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The Guardian - UK
The Guardian - UK
Edmund Bower in Cairo

‘The reality is worse’: can TV drama end legal woes of Egypt’s bereaved?

A young bearded man standing behind an older woman in a headscarf against a black background
Aly Hegazy, 20, with his mother Eman Helal, 48, in their house in Cairo. ‘Nobody understands what it’s like unless they’ve been through it,’ she says. Photograph: Jonathan Rashad/The Guardian

The day before Aly Hegazy graduated from high school in June 2020, his father died from cancer after a long illness. The grief of losing him was compounded by the realisation that, without his father’s signature, he would be unable to go to university.

Under Egyptian law, responsibility for Hegazy, who was 17 at the time, and his younger brother fell not to his mother but to his 90-year-old grandfather, who had dementia.

A family portrait with an inscription amid carvings of elephants
A treasured photo of Aly Hegazy’s late father with his mother, Eman Helal, and younger brother. Photograph: Jonathan Rashad/The Guardian

Still in mourning, Hegazy’s mother, Eman Helal, began the long, slow process of challenging the country’s guardianship law to take control of her family affairs and get access to her late husband’s pension and bank accounts. Three years on, her legal difficulties continue. “We weren’t ready for any of this,” says Hegazy.

The guardianship legislation is one of a number of “personal status laws” that lawyers say are outdated and treat women like criminals. They stem from a passage in the Qur’an that says: “Men are the protectors and maintainers of women, because Allah has given the one more [strength] than the other, and because they support them from their means.”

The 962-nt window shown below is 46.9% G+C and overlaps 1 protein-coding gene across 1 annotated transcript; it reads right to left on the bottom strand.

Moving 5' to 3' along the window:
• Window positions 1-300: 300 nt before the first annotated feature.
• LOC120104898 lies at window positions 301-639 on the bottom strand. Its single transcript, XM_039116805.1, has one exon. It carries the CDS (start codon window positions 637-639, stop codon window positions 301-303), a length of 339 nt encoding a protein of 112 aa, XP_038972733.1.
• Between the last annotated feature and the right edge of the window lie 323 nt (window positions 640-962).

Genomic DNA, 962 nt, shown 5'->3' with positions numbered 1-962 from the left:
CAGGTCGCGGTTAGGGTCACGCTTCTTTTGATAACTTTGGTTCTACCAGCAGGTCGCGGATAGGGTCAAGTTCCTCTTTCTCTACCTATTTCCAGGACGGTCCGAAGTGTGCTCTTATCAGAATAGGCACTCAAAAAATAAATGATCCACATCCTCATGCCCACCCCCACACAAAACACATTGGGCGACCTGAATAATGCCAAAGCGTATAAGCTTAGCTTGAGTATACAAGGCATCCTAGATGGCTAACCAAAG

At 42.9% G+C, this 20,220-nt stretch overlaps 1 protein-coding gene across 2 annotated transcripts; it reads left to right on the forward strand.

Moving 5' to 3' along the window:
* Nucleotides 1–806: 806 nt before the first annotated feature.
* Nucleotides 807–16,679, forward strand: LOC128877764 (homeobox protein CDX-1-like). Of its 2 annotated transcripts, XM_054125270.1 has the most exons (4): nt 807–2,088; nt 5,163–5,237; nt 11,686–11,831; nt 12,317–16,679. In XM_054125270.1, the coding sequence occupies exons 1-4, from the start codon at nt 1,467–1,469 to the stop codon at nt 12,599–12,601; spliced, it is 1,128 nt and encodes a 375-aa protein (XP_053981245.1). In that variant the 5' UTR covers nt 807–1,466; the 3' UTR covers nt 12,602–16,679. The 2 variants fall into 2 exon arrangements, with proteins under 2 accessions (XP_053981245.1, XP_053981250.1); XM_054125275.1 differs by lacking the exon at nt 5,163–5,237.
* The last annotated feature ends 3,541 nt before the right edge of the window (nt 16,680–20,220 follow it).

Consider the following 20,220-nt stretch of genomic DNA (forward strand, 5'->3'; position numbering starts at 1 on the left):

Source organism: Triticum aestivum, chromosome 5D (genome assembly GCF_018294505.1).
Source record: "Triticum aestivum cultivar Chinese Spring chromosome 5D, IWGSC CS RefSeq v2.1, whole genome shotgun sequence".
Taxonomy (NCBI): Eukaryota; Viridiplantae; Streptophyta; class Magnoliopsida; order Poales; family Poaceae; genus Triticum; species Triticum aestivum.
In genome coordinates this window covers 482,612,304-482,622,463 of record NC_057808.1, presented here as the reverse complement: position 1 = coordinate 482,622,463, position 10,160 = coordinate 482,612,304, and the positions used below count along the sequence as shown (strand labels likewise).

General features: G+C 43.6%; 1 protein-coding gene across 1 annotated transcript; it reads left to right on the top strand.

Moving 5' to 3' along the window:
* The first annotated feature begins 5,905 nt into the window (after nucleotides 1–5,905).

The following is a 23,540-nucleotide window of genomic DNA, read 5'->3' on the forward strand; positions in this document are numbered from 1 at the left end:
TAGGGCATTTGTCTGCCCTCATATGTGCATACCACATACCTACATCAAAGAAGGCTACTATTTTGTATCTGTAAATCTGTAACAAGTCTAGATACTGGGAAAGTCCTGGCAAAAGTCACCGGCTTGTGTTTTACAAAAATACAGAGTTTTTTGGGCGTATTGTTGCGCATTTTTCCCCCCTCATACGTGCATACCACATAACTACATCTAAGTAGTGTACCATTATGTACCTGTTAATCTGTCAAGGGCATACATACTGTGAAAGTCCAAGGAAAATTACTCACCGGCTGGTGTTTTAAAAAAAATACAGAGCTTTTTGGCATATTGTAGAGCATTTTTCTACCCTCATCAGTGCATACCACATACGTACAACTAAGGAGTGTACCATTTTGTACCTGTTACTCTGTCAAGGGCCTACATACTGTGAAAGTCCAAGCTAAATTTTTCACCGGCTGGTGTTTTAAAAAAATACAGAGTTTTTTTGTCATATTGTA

The drama series Under Guardianship, which was aired on Egyptian television this year during Ramadan in March and April, followed the struggles of a bereaved mother trying to raise two children whose guardianship had passed to their grandfather.

It led the country’s MPs to submit amendments to update the 75-year-old law, but campaigners are sceptical that the slow-moving Egyptian parliament can deliver substantial change.

A still from TV showing a woman sitting on a sofa with a young child
Mona Zaki, who plays Hanan in the hit TV drama Under Guardianship, in which a widow is forced to confront a patriarchal legal system to keep custody of her children. Photograph: Handout

For months after her husband died, Helal struggled financially. Her father-in-law had not left the house for seven years so was unable to attend court to sign the guardianship over to her. Hegazy could not enrol at university. Helal was forced to rely on friends and relatives for money.

“The reality is worse than on the TV show,” she says. “Nobody understands what it’s like unless they’ve been through it.”

It took six months before Helal was granted a special court hearing to transfer guardianship because of her father-in-law’s dementia. “It was easier for us because we had other sources of income,” says Hegazy. “Other people wouldn’t have survived those six months.”

But Helal still does not have direct access to her late husband’s money. The family has to make regular trips to court, queueing with other women to ask the judge to reimburse payments for food, fuel or Hegazy’s tuition fees. Helal has to pay out of her own pocket and present the receipts to the judge, who has the power to refuse a refund.

A middle-aged woman in a headscarf against a black background
‘The law should reflect modern life,’ says Eman Helal. Photograph: Jonathan Rashad/Guardian

“I want the law to be changed. Guardianship should go from the father to the mother,” says Helal. “They are the two most important people for the children. If, for some reason, it’s not right to give the kids to the mother, the law should account for that, not the other way around.

“The law should reflect modern life,” she adds. “Nowadays, women go out and work, she can do everything the children need. It’s not like in the past when women would just sit at home not doing anything.”